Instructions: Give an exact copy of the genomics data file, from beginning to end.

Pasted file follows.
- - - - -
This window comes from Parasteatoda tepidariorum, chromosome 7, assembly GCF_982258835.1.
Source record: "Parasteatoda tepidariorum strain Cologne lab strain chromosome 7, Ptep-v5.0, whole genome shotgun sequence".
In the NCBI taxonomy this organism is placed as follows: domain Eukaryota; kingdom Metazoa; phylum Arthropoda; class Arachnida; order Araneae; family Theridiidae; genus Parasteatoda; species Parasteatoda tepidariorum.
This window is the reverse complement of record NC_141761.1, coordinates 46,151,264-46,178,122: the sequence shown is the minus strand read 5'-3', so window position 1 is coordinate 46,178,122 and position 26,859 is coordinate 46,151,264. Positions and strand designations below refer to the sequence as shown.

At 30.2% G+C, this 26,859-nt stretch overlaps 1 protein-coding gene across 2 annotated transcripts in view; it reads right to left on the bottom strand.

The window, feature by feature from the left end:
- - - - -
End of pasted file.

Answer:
This window comes from Parasteatoda tepidariorum, chromosome 7, assembly GCF_982258835.1.
Source record: "Parasteatoda tepidariorum strain Cologne lab strain chromosome 7, Ptep-v5.0, whole genome shotgun sequence".
In the NCBI taxonomy this organism is placed as follows: domain Eukaryota; kingdom Metazoa; phylum Arthropoda; class Arachnida; order Araneae; family Theridiidae; genus Parasteatoda; species Parasteatoda tepidariorum.
This window is the reverse complement of record NC_141761.1, coordinates 46,151,264-46,178,122: the sequence shown is the minus strand read 5'-3', so window position 1 is coordinate 46,178,122 and position 26,859 is coordinate 46,151,264. Positions and strand designations below refer to the sequence as shown.

At 30.2% G+C, this 26,859-nt stretch overlaps 1 protein-coding gene across 2 annotated transcripts in view; it reads right to left on the bottom strand.

The window, feature by feature from the left end: